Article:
<!DOCTYPE html>
<html lang="en">
<head>
  <meta charset="UTF-8" />
  <meta name="viewport" content="width=device-width, initial-scale=1.0" />
  <title>{{ title }}</title>
  <meta name="description" content="{{ description }}">
</head>
<body>

Then create the HTML footer at src/_includes/partials/htmlfoot.njk:

</body>
</html>

Stop and restart Eleventy with npx eleventy --serve.

The rendered buildindex.html file now contains a fully formed HTML page:

<!DOCTYPE html>
<html lang="en">
<head>
  <meta charset="UTF-8" />
  <meta name="viewport" content="width=device-width, initial-scale=1.0" />
  <title>11ty starter site</title>
  <meta name="description" content="This is a demonstration website generated using the 11ty static site generator.">
</head>
<body>

  <h1>11ty starter site</h1>

  <p>This is a demonstration website using the <a href="https://www.11ty.dev/">11ty static site generator</a>. It shows pages, blog posts, lists, and tags.</p>
  <p>The whole build process is managed through 11ty.</p>

</body>
</html>

Note: when you view the source within a browser, you’ll also see a <script> has been added by BrowserSync after the <body> element. This is used to trigger live reloads and will not be present in the final build (see the “Build a Production Site” section below).

Create Further Pages

You can now create further content, such as an obligatory “About Us” section.

src/about/index.md:

‐‐‐
title: About us
description: What we do.
‐‐‐

Some information about us.

src/about/team.md:

‐‐‐
title: Our team
description: Information about us.
‐‐‐

Who are we and what we do.

src/about/privacy.md:

‐‐‐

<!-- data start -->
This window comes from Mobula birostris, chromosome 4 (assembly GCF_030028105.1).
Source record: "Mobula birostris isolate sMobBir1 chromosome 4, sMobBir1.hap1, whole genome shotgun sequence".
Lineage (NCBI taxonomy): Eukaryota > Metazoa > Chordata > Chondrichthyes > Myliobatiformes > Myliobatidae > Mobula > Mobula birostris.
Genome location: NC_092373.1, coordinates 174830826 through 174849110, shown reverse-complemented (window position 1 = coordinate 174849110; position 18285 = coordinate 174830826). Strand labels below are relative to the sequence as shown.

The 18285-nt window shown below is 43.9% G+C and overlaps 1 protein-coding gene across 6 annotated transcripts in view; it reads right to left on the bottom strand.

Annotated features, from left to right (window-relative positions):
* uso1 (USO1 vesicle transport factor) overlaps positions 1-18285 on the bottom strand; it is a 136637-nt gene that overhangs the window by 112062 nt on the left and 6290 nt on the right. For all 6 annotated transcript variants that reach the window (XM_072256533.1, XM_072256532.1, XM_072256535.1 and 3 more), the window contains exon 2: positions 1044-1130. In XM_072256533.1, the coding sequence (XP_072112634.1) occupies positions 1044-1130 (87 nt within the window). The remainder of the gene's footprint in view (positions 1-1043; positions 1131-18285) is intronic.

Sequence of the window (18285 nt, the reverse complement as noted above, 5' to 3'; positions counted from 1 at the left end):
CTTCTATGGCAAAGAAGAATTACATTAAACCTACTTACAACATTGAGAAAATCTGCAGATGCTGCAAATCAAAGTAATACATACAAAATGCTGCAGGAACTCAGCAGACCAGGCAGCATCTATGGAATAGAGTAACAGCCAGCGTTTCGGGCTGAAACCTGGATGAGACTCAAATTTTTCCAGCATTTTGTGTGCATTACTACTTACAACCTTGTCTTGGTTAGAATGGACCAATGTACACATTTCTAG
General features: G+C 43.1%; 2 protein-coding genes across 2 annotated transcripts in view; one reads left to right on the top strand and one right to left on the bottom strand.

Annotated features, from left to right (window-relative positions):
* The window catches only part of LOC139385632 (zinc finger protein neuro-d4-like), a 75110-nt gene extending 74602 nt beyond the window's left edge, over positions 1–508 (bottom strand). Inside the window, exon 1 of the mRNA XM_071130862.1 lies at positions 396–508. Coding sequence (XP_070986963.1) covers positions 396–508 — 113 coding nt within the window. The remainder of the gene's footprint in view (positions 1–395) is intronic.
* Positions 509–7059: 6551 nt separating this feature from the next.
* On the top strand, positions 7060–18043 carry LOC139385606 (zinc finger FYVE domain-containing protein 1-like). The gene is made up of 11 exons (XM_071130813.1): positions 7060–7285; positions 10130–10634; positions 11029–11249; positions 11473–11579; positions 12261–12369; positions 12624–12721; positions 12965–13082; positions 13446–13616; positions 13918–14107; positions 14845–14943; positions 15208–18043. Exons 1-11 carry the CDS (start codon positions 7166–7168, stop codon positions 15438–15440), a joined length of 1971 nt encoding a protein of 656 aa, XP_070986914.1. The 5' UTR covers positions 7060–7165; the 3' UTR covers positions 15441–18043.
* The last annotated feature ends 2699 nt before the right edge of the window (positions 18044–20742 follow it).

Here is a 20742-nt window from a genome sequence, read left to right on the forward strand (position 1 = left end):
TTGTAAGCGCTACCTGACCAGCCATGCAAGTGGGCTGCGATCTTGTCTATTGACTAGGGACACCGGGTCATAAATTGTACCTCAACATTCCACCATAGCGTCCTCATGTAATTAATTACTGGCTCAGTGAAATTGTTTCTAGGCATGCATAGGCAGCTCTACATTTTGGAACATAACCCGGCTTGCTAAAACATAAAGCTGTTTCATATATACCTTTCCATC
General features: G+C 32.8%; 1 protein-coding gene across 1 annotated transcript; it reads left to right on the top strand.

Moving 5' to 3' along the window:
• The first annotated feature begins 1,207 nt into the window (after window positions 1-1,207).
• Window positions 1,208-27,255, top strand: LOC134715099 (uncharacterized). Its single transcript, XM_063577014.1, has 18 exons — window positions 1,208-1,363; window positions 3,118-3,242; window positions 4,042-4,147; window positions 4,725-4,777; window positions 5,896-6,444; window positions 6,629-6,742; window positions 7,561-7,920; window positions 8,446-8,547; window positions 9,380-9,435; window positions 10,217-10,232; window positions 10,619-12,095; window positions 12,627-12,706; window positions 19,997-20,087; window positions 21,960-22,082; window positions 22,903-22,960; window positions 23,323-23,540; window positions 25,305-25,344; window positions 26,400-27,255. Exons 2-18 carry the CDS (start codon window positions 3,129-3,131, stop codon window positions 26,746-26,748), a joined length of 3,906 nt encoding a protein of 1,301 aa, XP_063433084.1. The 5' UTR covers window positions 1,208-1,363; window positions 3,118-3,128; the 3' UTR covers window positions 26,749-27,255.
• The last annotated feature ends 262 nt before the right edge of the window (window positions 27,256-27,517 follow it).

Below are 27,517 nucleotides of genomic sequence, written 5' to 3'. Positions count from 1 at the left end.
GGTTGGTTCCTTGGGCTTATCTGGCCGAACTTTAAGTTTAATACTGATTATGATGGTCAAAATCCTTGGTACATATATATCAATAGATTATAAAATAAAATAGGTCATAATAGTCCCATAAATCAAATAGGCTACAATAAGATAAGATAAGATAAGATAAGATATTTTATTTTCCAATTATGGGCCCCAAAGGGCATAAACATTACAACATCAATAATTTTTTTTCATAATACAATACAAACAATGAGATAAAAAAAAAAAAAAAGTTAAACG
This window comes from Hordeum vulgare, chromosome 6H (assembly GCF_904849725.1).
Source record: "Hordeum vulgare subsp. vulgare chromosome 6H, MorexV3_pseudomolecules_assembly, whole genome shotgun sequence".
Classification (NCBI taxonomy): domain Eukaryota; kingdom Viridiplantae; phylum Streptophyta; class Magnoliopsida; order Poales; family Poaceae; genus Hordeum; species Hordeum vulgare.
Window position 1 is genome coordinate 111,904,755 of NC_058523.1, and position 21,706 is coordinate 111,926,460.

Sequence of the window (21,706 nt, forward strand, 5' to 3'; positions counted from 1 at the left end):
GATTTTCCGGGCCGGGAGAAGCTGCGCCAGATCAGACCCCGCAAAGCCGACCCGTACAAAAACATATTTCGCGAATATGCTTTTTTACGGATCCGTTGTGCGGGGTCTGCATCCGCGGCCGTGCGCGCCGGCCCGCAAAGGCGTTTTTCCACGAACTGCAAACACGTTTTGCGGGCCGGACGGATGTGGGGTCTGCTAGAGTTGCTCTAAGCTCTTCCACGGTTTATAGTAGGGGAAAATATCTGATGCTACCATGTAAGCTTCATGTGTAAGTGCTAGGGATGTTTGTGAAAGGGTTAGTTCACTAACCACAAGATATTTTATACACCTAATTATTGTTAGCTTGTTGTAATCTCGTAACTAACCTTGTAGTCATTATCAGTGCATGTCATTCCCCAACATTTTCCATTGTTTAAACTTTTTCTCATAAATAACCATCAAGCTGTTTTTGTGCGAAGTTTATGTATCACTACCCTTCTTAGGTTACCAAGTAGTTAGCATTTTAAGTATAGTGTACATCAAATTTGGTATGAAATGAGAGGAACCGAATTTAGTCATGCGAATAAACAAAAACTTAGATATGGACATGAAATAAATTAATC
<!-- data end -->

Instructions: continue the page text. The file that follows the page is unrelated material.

title: Privacy policy
description: We keep your details private.
‐‐‐

Our privacy policy.

None of these files reference a template in their front matter. Eleventy lets you define defaults for all files in a directory by creating a <directory-name>.json file. In this case, it’s named src/about/about.json. It sets JSON values to use when they’re not explicitly defined in the page’s front matter:

{
  "layout": "page.njk"
}

Rerun npx eleventy --serve and examine the build folder to see how the site is starting to take shape:

  • index.html: the home page
  • about/index.html: about us page
  • about/team/index.html: team page
  • about/privacy/index.html: privacy policy page

You can therefore use a slug-like URL in your browser. For example, http://localhost:8080/about/team/ shows the team page index.html file.

Unfortunately, it’s impossible to navigate between pages! You need a menu …

Create Navigation Menus

Eleventy provides a standard navigation plugin, which is installed by entering the following:

npm i @11ty/eleventy-navigation --save-dev

Plugins must be referenced in your .eleventy.js configuration file before the final return statement:

// 11ty configuration
module.exports = config => {

  /* --- PLUGINS --- */

  // navigation
  config.addPlugin( require('@11ty/eleventy-navigation') );


  // 11ty defaults
  return {

    dir: {
      input: 'src',
      output: 'build'
    }

  };
};